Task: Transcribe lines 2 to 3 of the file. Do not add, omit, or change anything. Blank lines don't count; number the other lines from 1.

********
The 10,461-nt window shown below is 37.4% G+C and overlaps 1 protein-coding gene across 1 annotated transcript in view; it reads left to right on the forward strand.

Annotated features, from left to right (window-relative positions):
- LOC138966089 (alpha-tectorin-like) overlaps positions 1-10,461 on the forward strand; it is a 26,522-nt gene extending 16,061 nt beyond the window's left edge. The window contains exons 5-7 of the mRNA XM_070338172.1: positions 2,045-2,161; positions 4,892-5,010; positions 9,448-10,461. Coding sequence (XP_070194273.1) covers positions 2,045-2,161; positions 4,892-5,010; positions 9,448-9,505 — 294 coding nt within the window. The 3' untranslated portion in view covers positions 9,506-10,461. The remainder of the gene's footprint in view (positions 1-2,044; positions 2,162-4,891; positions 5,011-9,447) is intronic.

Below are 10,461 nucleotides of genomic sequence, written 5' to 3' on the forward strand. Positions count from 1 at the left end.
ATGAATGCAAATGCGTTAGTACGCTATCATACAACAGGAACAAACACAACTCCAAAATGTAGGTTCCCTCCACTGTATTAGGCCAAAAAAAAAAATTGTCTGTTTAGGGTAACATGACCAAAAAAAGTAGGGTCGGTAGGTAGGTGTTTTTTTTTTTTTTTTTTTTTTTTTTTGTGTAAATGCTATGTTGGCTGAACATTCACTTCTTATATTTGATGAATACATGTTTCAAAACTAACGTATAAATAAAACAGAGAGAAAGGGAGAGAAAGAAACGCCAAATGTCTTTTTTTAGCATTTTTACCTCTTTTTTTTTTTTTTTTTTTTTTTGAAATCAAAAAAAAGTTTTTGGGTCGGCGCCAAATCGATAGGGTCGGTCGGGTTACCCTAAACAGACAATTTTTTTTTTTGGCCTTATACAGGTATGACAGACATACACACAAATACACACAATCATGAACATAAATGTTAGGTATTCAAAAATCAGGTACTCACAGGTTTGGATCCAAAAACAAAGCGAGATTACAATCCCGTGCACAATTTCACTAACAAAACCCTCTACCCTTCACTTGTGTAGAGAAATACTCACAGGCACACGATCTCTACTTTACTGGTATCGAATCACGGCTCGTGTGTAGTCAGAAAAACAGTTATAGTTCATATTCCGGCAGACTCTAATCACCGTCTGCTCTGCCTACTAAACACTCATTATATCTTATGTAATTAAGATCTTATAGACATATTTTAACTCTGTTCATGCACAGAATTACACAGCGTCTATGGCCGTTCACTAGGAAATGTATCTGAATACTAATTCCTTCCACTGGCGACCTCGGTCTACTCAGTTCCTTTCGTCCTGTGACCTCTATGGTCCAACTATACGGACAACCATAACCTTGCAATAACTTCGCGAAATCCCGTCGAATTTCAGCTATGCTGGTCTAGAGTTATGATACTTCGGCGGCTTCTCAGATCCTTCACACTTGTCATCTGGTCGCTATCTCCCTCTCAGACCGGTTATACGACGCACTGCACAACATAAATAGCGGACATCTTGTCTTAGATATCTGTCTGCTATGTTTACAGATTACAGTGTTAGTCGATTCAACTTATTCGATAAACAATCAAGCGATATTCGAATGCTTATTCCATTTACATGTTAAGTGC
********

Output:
Annotated features, from left to right (window-relative positions):
- LOC138966089 (alpha-tectorin-like) overlaps positions 1-10,461 on the forward strand; it is a 26,522-nt gene extending 16,061 nt beyond the window's left edge. The window contains exons 5-7 of the mRNA XM_070338172.1: positions 2,045-2,161; positions 4,892-5,010; positions 9,448-10,461. Coding sequence (XP_070194273.1) covers positions 2,045-2,161; positions 4,892-5,010; positions 9,448-9,505 — 294 coding nt within the window. The 3' untranslated portion in view covers positions 9,506-10,461. The remainder of the gene's footprint in view (positions 1-2,044; positions 2,162-4,891; positions 5,011-9,447) is intronic.